A while back, sick of the nightly trauma of chasing reluctant cats out from inaccessible hiding places behind and under furniture to put them out of the house for the night, Simon decided to fit a cat flap. Despite the initial period of nightly slumbers disturbed by the excited barking of the hounds (who took some time to grow accustomed to the fact that a) cats were now allowed to stay indoors at night, b) cats were allowed to stay in the very same room as them, WITHOUT HUMAN SUPERVISION and c) cats could come and go as they pleased 24/7, generally with a very irritating catch-me-if-you-think-you’re-fast-enough expression on their smug little faces), the venture was a success.
However, there was always one reservation lurking at the back of my cat-loving mind that hung over the oh-so-convenient cat-flap scenario like an ever-present sword of Damacles. At any moment, one of our lovely, but gruesomely successful hunting felines might decide to bring some half-chewed trophy into the house before we could do anything to stop them.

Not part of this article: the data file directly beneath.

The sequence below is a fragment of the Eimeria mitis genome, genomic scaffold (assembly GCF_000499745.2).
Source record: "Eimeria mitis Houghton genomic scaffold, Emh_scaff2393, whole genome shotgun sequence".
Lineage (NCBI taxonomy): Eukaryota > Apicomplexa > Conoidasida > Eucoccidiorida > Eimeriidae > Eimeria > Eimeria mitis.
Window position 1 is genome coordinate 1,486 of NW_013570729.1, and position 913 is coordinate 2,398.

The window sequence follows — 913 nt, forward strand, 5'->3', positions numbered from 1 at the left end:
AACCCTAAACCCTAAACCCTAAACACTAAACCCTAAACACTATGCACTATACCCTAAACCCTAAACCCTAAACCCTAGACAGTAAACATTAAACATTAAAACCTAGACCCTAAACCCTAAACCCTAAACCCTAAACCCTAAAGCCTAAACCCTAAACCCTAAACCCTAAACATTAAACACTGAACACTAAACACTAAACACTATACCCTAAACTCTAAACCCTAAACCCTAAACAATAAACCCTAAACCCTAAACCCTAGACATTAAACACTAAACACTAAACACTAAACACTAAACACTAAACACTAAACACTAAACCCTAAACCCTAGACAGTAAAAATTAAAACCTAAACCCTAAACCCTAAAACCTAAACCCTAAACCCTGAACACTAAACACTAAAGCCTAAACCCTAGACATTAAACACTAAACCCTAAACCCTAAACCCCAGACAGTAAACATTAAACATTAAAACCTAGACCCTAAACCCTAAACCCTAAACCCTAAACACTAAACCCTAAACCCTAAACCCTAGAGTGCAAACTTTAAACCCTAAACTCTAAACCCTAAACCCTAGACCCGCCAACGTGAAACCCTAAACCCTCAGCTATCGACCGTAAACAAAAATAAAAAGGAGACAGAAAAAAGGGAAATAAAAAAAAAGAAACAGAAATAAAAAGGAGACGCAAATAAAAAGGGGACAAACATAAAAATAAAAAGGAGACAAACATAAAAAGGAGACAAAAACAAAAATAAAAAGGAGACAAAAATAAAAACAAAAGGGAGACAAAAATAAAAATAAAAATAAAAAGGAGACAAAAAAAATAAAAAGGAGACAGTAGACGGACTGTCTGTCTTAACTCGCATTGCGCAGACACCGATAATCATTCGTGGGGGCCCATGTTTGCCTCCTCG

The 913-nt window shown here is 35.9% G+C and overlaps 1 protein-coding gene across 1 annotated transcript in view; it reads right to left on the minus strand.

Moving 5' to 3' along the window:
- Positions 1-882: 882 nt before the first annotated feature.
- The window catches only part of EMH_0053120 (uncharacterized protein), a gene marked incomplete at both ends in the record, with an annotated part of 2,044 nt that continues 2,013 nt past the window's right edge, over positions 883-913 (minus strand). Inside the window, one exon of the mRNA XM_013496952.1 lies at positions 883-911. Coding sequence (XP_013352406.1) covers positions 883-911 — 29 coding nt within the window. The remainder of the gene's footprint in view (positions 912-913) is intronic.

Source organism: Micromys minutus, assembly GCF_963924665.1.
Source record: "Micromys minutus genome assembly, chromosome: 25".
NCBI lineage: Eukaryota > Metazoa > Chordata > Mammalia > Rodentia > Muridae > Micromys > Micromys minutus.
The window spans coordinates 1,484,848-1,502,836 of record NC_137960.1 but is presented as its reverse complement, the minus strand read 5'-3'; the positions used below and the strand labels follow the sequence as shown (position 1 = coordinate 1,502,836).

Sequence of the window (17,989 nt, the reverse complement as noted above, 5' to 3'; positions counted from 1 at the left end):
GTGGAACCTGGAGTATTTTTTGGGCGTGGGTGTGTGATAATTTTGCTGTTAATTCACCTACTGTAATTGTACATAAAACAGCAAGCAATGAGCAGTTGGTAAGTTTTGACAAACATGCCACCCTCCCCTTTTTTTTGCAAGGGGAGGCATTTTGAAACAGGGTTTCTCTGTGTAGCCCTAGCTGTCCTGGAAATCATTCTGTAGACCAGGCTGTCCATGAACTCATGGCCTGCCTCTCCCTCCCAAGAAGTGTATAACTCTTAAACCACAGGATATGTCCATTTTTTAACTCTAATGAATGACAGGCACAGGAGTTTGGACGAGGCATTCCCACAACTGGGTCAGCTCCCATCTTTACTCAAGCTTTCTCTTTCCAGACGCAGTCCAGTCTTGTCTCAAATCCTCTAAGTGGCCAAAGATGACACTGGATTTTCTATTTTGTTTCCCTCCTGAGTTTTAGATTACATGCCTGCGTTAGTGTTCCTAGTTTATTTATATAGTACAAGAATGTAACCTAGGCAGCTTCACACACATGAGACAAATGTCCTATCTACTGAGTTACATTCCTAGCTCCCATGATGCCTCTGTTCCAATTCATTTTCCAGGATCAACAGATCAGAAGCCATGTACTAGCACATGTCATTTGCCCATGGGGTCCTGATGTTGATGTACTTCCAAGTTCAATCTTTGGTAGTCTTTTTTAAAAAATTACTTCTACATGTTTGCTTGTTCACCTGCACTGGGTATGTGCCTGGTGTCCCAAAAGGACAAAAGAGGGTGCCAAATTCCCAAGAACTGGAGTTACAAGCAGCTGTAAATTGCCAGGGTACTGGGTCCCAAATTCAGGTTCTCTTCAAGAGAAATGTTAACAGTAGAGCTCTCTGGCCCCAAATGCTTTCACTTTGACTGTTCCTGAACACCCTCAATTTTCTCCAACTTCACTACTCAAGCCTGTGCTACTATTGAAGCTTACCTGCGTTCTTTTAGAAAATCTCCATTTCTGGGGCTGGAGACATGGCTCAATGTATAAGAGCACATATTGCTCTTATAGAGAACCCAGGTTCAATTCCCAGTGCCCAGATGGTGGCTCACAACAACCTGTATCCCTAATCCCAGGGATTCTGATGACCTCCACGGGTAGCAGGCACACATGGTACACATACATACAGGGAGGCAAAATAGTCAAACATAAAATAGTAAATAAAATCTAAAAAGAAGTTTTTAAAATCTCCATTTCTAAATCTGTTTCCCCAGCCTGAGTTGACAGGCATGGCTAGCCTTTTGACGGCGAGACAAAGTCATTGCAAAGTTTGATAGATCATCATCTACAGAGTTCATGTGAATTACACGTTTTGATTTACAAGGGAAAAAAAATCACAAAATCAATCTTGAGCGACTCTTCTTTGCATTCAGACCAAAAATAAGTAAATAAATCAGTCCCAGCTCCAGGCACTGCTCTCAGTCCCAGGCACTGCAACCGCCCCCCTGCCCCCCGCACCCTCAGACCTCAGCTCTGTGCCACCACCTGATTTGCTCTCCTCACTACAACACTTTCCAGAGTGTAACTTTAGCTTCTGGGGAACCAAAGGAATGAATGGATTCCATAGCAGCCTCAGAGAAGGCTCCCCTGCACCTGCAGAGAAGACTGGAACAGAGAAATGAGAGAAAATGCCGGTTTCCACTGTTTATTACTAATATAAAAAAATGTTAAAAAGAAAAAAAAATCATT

As it happens, our cats are mostly hunters of rodents, which, whilst not a pretty activity to behold, is undoubtedly useful when one’s barn is full of rat-tempting bags of animal feed. Very occasionally we come across the feathered remains of some unlucky small bird that has fallen victim to the deadly attentions of one or other of the barn cats, but it is mostly the stiff and oozing remains of field mice that litter our yard (and provide a delicious treat for whichever wandering chicken comes across it first). But being, as I am, a feather-phobic with a tendency towards pessimistic thinking, I have been haunted the fear that, one day, one of our home-dwelling cats would bring a dead bird into the house through the never-closed cat-flap.